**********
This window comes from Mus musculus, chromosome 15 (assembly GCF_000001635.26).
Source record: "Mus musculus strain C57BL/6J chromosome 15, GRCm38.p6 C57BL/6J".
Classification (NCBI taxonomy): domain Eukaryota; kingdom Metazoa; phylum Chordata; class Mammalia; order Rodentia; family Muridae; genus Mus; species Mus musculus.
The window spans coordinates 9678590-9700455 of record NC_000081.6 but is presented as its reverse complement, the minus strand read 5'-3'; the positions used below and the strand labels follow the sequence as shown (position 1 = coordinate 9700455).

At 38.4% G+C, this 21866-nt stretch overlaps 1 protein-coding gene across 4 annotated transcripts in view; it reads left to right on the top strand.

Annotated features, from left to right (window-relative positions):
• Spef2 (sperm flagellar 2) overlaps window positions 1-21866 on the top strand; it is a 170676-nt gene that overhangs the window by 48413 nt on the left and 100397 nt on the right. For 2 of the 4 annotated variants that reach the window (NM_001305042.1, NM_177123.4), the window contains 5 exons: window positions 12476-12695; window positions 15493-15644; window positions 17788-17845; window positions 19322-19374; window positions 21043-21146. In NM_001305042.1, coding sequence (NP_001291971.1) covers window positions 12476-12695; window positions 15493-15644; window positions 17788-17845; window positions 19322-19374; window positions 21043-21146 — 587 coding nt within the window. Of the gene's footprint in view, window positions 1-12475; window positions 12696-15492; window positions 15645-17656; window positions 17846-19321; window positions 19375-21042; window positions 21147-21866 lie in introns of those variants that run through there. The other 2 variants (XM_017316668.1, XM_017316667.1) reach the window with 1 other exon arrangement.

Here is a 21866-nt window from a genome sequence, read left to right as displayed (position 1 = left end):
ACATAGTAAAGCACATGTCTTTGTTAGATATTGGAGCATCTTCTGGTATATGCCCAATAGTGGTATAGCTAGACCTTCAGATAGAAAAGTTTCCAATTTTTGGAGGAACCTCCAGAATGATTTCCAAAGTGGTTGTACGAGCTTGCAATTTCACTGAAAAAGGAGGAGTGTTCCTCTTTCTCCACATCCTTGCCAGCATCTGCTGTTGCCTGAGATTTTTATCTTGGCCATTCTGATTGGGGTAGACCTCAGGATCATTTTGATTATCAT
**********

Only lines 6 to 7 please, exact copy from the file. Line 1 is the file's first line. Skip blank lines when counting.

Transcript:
Annotated features, from left to right (window-relative positions):
• Spef2 (sperm flagellar 2) overlaps window positions 1-21866 on the top strand; it is a 170676-nt gene that overhangs the window by 48413 nt on the left and 100397 nt on the right. For 2 of the 4 annotated variants that reach the window (NM_001305042.1, NM_177123.4), the window contains 5 exons: window positions 12476-12695; window positions 15493-15644; window positions 17788-17845; window positions 19322-19374; window positions 21043-21146. In NM_001305042.1, coding sequence (NP_001291971.1) covers window positions 12476-12695; window positions 15493-15644; window positions 17788-17845; window positions 19322-19374; window positions 21043-21146 — 587 coding nt within the window. Of the gene's footprint in view, window positions 1-12475; window positions 12696-15492; window positions 15645-17656; window positions 17846-19321; window positions 19375-21042; window positions 21147-21866 lie in introns of those variants that run through there. The other 2 variants (XM_017316668.1, XM_017316667.1) reach the window with 1 other exon arrangement.